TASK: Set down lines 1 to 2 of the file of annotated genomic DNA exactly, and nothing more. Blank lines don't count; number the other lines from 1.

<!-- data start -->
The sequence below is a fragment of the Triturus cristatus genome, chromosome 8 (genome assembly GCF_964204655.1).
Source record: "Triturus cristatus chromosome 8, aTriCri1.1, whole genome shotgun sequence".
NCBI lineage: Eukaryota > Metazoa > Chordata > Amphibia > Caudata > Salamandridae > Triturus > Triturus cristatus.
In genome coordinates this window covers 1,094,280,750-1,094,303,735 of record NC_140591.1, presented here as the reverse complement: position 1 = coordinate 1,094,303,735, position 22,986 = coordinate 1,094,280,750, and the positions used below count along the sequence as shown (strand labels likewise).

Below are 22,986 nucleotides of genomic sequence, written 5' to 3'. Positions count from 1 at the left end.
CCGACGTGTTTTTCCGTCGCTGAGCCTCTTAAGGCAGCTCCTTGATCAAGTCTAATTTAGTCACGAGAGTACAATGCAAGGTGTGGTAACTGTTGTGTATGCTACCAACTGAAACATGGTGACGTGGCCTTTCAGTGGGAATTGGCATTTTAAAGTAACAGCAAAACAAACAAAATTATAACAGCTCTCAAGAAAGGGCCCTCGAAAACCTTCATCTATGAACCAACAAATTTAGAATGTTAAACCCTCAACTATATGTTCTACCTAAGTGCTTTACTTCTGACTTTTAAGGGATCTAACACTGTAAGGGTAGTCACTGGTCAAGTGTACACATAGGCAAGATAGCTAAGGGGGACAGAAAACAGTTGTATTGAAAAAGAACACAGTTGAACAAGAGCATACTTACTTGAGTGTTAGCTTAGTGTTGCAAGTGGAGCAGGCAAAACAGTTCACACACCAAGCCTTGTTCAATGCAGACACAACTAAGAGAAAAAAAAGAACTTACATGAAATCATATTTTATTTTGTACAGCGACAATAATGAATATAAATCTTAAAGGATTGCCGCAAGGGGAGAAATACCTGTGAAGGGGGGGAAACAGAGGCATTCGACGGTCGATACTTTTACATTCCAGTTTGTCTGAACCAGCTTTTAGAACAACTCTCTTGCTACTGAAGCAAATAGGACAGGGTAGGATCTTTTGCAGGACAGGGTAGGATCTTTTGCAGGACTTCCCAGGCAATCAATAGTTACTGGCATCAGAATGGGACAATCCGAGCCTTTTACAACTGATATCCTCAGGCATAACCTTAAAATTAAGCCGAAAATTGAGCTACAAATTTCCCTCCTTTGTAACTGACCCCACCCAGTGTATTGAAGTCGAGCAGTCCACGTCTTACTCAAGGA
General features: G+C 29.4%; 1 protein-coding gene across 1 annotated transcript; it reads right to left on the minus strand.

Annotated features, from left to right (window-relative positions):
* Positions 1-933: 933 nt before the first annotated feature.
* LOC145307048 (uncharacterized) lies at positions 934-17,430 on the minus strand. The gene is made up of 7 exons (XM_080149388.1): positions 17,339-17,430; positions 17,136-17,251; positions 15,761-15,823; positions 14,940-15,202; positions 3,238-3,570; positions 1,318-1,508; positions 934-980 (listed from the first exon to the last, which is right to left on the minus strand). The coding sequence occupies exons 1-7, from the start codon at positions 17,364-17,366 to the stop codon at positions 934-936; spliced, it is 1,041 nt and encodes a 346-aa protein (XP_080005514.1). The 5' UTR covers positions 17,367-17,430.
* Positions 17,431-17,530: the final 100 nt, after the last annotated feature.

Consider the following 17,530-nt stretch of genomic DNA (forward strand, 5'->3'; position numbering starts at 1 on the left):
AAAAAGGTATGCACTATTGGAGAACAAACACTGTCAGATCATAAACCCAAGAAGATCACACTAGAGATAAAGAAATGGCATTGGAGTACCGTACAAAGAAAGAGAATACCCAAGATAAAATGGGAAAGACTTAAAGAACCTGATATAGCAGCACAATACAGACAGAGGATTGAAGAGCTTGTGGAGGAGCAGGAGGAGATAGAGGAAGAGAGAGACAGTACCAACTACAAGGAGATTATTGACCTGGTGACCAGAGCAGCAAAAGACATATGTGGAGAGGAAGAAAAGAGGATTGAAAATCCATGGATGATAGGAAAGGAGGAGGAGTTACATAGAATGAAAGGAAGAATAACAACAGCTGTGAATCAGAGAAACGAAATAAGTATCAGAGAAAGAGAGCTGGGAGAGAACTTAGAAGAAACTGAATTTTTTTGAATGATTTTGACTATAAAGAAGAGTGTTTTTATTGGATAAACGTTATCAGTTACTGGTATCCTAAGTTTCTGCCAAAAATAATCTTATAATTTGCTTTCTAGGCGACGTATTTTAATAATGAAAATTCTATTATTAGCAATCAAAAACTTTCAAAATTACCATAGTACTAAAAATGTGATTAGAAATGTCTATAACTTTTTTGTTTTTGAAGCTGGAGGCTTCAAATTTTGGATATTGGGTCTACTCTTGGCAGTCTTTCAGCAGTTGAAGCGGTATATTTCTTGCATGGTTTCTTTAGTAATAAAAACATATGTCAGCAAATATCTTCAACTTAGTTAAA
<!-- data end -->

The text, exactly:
The sequence below is a fragment of the Triturus cristatus genome, chromosome 8 (genome assembly GCF_964204655.1).
Source record: "Triturus cristatus chromosome 8, aTriCri1.1, whole genome shotgun sequence".